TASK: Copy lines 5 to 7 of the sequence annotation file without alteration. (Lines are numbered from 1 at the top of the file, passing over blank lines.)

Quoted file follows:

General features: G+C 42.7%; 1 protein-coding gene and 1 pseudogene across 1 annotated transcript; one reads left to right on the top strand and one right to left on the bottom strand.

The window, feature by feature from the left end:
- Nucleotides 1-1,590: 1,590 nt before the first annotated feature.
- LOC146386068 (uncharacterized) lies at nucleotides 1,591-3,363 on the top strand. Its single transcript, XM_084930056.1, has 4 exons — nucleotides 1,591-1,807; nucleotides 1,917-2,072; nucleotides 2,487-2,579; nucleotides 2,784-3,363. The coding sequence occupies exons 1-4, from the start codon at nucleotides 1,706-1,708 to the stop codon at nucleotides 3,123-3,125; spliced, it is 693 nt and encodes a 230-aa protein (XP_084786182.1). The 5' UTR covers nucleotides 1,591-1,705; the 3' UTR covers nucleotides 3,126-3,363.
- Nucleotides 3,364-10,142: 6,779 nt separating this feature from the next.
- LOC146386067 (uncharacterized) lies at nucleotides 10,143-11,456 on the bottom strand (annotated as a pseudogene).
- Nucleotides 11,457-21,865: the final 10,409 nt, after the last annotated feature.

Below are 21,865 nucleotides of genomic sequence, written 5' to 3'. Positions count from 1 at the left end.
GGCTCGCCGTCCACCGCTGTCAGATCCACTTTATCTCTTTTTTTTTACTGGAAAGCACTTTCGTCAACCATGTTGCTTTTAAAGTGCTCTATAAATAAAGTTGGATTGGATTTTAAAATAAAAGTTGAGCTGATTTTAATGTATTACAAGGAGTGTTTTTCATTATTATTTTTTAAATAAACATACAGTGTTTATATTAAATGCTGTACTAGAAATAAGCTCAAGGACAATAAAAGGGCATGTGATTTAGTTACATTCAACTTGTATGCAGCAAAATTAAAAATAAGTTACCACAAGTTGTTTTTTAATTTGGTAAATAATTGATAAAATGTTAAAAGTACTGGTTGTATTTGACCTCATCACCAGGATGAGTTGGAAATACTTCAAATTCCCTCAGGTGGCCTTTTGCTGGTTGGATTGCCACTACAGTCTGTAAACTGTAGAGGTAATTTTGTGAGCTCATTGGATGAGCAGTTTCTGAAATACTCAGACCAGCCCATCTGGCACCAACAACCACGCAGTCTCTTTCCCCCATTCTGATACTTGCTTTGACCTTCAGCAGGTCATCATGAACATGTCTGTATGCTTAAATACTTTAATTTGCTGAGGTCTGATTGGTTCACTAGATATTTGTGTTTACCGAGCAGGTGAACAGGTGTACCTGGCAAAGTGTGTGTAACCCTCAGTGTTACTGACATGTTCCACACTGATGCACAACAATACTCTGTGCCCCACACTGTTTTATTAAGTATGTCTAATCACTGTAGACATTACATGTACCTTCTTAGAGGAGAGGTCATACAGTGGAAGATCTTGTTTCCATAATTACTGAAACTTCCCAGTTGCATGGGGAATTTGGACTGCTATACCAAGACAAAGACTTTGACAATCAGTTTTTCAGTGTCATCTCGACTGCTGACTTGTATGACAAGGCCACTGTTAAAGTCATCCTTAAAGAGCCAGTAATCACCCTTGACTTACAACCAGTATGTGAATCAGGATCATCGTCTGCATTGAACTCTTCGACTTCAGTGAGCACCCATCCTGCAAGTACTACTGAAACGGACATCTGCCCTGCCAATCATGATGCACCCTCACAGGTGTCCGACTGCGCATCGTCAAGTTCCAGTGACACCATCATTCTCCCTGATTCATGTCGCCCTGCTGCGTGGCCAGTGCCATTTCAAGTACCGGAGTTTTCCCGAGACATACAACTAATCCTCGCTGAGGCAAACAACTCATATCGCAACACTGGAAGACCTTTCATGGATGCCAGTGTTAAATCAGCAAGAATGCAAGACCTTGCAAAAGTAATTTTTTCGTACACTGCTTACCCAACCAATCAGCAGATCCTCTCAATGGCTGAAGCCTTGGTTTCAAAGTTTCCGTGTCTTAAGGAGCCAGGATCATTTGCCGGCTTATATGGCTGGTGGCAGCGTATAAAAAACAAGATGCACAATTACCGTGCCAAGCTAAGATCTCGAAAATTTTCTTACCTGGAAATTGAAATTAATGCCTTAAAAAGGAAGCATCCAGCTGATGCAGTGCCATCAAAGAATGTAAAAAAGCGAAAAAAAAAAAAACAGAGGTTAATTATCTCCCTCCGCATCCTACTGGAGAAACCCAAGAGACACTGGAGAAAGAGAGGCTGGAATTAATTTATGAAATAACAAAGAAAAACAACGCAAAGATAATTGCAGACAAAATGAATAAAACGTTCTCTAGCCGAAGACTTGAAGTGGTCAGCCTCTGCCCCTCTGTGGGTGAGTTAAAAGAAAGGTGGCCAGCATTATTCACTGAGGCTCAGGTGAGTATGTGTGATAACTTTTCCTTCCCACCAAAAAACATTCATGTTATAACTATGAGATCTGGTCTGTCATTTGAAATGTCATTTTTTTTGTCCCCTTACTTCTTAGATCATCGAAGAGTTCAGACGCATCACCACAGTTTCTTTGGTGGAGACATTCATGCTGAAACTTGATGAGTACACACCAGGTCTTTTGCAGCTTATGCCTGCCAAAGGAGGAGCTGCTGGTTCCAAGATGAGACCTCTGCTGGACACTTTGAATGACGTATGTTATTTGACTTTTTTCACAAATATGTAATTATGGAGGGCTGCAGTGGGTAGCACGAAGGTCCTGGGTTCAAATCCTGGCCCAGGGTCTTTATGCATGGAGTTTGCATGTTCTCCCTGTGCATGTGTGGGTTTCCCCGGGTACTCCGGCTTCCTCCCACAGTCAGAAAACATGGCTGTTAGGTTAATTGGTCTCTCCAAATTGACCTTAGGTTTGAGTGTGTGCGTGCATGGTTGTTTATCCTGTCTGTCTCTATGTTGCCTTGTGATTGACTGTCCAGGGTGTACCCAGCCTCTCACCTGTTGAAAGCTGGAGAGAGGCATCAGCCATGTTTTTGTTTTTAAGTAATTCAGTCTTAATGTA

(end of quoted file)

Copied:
- Nucleotides 3,364-10,142: 6,779 nt separating this feature from the next.
- LOC146386067 (uncharacterized) lies at nucleotides 10,143-11,456 on the bottom strand (annotated as a pseudogene).
- Nucleotides 11,457-21,865: the final 10,409 nt, after the last annotated feature.